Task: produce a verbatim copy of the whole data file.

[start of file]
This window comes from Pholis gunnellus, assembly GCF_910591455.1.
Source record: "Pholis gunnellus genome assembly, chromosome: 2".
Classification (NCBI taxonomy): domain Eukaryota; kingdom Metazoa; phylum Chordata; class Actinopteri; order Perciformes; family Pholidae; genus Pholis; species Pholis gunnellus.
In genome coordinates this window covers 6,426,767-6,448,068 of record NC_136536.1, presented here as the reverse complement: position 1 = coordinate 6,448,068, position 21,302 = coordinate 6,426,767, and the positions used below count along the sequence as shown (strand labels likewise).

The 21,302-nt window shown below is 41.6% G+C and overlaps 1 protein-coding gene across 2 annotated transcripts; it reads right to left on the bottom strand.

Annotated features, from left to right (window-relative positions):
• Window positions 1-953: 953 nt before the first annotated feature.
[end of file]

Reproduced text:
This window comes from Pholis gunnellus, assembly GCF_910591455.1.
Source record: "Pholis gunnellus genome assembly, chromosome: 2".
Classification (NCBI taxonomy): domain Eukaryota; kingdom Metazoa; phylum Chordata; class Actinopteri; order Perciformes; family Pholidae; genus Pholis; species Pholis gunnellus.
In genome coordinates this window covers 6,426,767-6,448,068 of record NC_136536.1, presented here as the reverse complement: position 1 = coordinate 6,448,068, position 21,302 = coordinate 6,426,767, and the positions used below count along the sequence as shown (strand labels likewise).

The 21,302-nt window shown below is 41.6% G+C and overlaps 1 protein-coding gene across 2 annotated transcripts; it reads right to left on the bottom strand.

Annotated features, from left to right (window-relative positions):
• Window positions 1-953: 953 nt before the first annotated feature.